Mind numbing horror took over the internet on Sunday when several Muslim women stumbled upon their pictures, names and Twitter handles on a website's 'auction list.' The women were all part of a 'database' where users could take their pick on the 'deal of the day.'

The fact that the website 'Sulli Deals' was taken down immediately following uproar does not make matters any reassuring. The fact that it continued with its targeted harassment and cyberbullying for a good twenty days is a cause for major concern.

It all came to light when a Twitter user named "K" found out about the link of the website on the internet and spread the word about it. Unfortunately, she is among the women profiled and mentioned on the website.

Muslim women
[Representational Image]Reuters

"Muslim women on sale"

On July 4, after the social media uproar, suddenly many more Muslim women came to know of their names and details on a website 'selling and auctioning' them. 'Sulli' itself is a derogatory slang used to refer to Muslim women.

Reportedly, the open-source website selected profile photos of women, along with their names and Twitter handles, (without their consent or even knowledge). The users of the website had the option of sharing the picture of the woman with titles like, "Your sulli deal of the day is..."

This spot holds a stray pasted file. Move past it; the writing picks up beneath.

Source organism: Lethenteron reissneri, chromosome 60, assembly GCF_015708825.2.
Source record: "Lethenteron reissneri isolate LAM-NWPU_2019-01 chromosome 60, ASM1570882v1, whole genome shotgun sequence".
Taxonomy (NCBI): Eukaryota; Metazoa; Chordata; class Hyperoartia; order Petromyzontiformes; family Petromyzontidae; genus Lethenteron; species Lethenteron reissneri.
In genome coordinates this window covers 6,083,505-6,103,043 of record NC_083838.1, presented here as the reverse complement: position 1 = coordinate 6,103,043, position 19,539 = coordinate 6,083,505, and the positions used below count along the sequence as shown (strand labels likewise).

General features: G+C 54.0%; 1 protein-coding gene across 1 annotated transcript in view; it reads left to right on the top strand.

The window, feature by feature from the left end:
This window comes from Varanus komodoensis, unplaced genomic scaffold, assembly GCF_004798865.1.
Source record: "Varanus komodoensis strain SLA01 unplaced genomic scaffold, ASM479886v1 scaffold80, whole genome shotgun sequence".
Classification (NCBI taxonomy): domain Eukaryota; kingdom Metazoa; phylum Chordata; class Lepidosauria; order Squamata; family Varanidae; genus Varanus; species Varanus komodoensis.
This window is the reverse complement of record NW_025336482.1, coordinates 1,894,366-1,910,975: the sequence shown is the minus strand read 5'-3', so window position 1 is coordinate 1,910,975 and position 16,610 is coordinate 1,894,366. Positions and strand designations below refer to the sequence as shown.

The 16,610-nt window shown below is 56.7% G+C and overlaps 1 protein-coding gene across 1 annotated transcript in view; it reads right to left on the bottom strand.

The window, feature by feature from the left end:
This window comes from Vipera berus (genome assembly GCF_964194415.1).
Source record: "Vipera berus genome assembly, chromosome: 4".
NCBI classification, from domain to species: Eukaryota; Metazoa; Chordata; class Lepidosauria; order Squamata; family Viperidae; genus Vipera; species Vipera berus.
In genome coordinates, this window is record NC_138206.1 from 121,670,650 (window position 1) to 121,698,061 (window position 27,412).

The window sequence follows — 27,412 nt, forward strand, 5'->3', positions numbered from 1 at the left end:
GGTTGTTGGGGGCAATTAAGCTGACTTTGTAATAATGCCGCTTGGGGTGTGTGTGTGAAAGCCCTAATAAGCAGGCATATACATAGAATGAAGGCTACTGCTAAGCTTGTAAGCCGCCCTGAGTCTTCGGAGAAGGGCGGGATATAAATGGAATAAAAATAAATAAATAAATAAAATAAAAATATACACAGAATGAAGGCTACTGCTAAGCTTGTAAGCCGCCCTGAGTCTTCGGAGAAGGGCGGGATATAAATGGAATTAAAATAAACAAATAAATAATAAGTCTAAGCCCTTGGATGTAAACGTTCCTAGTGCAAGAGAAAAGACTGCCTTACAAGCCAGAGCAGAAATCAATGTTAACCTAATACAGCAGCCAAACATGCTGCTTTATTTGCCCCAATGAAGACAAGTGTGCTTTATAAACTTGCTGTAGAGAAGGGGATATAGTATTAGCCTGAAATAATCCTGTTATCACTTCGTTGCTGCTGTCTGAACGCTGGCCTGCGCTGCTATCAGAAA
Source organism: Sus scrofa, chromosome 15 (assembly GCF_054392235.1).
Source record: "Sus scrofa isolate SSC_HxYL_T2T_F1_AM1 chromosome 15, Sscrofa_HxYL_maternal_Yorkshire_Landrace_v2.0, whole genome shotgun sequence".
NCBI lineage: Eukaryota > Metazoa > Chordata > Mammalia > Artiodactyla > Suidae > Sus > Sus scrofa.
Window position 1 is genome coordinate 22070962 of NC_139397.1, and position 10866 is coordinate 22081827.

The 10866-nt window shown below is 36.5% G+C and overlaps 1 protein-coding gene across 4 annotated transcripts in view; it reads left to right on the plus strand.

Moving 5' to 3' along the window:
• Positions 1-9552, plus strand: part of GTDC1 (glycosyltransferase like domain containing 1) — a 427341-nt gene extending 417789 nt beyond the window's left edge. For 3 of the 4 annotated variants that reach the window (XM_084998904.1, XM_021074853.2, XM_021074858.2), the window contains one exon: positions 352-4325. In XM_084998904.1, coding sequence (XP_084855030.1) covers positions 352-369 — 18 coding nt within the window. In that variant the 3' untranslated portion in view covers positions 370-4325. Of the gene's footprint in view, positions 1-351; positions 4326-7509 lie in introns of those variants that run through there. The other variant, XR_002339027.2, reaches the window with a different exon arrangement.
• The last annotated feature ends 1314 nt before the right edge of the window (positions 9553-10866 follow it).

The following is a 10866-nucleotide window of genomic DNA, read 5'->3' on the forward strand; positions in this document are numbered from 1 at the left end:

Software development platform GitHub hosted the website, so far and took it down on Monday. The company spokesperson said in a statement to The Print, "GitHub has long-standing policies against content and conduct involving harassment, discrimination and inciting violence. We suspended user accounts following the investigation of reports of such activity, all of which violate our policies." While the official statement or apology is yet to be issued, meanwhile, Erica Brescia, Chief Operating Officer, GitHub confirmed via Twitter that the app has been removed.

Muslim women's photos, names used as
via Twitter user K

The owners of the website haven't yet been ascertained, while the date and timeline of uploaded pictures suggest that the website has been active for the past twenty days at least.

The website which self-described as, "a community-driven open source project," profiled mostly Indian Muslim women journalists, activists, in some cases students, artists, researchers, analysts and put them up on the website, 'for auction.' It has also come to light that while the majority of the women profiled were Indian, some were from other nationalities as well, including Pakistan. The information shared in these profiles included their names, profile pictures and mostly Twitter handles.

The plight of victims

Shell-shocked and infuriated, some of the victims, as per the statements shared with the media, are exploring legal actions. While an FIR with cybercrime branch is in order, so is a complaint with the National Commission for Women (NCW) a few of the victims are also contemplating taking no action discouraged by the conviction rate in similar cases.

Timing of the incident

The incident comes to light just a few weeks before Eid-ul-Adha takes place on July 21. Last year too, in May around the time of Eid-ul-Fitr, a Youtube Channel 'Liberal Doge' streamed Eid pictures of Muslim women and 'auctioned' women online based on these pictures. The channel was taken down following complaints registered against the channel with the police.

When anonymity brings out the worst side

Cyberspace is a breeding ground for bullying, harassment and crime.